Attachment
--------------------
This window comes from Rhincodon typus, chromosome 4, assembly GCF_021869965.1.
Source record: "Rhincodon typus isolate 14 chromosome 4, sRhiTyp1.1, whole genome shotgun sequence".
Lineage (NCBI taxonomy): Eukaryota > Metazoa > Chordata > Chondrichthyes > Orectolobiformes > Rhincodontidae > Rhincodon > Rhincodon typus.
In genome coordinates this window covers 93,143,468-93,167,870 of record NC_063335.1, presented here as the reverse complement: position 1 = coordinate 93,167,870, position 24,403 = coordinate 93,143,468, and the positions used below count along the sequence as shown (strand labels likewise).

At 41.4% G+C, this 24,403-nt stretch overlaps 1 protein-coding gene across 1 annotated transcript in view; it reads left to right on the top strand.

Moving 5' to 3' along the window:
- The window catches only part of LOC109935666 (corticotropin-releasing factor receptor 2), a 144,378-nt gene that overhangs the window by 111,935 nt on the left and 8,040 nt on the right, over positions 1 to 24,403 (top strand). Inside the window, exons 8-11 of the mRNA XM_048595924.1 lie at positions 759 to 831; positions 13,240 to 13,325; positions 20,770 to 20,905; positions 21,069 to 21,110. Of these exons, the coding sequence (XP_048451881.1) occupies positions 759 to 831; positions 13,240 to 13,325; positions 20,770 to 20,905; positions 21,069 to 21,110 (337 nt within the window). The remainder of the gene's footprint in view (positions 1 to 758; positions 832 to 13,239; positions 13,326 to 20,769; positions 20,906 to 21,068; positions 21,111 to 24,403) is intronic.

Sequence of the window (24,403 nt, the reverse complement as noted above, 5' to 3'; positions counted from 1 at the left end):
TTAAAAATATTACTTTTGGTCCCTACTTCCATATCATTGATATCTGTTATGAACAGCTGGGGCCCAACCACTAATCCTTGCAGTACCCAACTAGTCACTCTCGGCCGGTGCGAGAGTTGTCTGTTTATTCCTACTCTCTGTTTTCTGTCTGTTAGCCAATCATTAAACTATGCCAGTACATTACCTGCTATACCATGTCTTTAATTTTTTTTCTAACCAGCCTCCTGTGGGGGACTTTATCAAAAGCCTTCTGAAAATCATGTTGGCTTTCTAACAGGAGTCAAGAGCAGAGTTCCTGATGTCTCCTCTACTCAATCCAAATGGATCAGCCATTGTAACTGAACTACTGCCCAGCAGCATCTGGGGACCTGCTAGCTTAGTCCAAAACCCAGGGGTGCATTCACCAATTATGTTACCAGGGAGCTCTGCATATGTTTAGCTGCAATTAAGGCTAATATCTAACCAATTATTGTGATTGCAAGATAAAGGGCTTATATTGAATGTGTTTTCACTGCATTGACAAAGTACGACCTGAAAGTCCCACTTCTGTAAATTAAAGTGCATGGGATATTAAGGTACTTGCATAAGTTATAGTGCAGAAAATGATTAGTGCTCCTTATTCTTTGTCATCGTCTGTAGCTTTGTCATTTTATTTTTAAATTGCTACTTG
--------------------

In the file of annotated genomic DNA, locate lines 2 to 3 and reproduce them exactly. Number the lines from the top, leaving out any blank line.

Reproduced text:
Source record: "Rhincodon typus isolate 14 chromosome 4, sRhiTyp1.1, whole genome shotgun sequence".
Lineage (NCBI taxonomy): Eukaryota > Metazoa > Chordata > Chondrichthyes > Orectolobiformes > Rhincodontidae > Rhincodon > Rhincodon typus.